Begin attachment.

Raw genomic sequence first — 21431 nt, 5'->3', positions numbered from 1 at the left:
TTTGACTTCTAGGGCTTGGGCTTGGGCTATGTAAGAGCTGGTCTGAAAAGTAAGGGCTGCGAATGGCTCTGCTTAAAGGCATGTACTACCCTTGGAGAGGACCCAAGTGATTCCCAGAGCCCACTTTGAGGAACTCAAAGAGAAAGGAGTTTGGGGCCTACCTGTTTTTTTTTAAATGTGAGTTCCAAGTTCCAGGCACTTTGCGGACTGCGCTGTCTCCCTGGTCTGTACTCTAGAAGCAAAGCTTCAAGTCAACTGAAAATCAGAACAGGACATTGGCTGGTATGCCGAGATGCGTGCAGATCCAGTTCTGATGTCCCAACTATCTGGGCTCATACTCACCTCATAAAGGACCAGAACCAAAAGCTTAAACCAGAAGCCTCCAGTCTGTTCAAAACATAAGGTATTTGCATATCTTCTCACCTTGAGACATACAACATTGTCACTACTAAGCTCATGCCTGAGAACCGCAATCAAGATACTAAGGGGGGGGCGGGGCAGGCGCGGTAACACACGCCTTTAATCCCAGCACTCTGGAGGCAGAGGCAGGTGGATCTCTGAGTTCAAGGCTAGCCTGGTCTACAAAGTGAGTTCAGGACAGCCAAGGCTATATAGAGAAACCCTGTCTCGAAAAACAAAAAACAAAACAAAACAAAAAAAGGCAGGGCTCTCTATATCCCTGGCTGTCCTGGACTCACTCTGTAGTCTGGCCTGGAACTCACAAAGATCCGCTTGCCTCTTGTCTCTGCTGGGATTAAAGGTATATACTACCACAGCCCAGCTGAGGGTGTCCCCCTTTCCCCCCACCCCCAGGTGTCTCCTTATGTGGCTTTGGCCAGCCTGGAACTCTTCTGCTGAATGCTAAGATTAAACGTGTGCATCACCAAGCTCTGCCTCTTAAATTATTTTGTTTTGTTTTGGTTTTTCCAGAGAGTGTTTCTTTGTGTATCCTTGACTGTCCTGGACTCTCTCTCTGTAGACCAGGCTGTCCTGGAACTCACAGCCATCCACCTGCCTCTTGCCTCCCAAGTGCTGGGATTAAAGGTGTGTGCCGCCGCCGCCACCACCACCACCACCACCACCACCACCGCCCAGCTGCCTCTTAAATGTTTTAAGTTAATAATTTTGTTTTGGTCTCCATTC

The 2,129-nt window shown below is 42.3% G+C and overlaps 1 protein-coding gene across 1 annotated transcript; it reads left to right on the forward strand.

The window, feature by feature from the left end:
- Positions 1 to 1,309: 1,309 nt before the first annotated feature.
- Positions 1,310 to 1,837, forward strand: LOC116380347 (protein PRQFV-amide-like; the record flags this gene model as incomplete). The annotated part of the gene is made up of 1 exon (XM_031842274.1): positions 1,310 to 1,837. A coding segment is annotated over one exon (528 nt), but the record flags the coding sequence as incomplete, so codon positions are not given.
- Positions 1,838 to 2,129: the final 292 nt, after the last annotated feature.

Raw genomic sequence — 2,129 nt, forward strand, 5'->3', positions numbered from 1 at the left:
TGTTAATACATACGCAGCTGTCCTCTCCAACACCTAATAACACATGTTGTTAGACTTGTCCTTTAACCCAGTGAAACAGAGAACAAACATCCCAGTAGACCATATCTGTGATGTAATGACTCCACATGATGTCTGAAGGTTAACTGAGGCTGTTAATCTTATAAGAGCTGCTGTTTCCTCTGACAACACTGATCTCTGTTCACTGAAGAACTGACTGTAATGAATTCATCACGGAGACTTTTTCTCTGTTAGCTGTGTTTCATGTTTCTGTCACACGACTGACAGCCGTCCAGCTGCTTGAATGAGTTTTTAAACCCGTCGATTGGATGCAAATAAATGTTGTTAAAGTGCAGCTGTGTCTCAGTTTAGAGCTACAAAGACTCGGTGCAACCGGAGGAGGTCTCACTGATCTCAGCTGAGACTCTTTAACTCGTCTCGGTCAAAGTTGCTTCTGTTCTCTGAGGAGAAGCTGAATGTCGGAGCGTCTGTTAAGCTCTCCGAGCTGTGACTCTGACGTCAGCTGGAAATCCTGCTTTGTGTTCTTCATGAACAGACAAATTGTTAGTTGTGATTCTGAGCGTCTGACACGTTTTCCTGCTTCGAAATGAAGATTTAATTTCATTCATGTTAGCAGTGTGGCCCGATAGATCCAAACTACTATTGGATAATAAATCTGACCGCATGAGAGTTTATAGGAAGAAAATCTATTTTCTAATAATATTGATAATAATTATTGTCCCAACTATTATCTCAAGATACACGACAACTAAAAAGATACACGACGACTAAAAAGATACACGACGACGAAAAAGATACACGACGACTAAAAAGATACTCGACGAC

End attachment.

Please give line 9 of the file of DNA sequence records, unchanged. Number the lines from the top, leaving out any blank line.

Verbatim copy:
TGTTAATACATACGCAGCTGTCCTCTCCAACACCTAATAACACATGTTGTTAGACTTGTCCTTTAACCCAGTGAAACAGAGAACAAACATCCCAGTAGACCATATCTGTGATGTAATGACTCCACATGATGTCTGAAGGTTAACTGAGGCTGTTAATCTTATAAGAGCTGCTGTTTCCTCTGACAACACTGATCTCTGTTCACTGAAGAACTGACTGTAATGAATTCATCACGGAGACTTTTTCTCTGTTAGCTGTGTTTCATGTTTCTGTCACACGACTGACAGCCGTCCAGCTGCTTGAATGAGTTTTTAAACCCGTCGATTGGATGCAAATAAATGTTGTTAAAGTGCAGCTGTGTCTCAGTTTAGAGCTACAAAGACTCGGTGCAACCGGAGGAGGTCTCACTGATCTCAGCTGAGACTCTTTAACTCGTCTCGGTCAAAGTTGCTTCTGTTCTCTGAGGAGAAGCTGAATGTCGGAGCGTCTGTTAAGCTCTCCGAGCTGTGACTCTGACGTCAGCTGGAAATCCTGCTTTGTGTTCTTCATGAACAGACAAATTGTTAGTTGTGATTCTGAGCGTCTGACACGTTTTCCTGCTTCGAAATGAAGATTTAATTTCATTCATGTTAGCAGTGTGGCCCGATAGATCCAAACTACTATTGGATAATAAATCTGACCGCATGAGAGTTTATAGGAAGAAAATCTATTTTCTAATAATATTGATAATAATTATTGTCCCAACTATTATCTCAAGATACACGACAACTAAAAAGATACACGACGACTAAAAAGATACACGACGACGAAAAAGATACACGACGACTAAAAAGATACTCGACGAC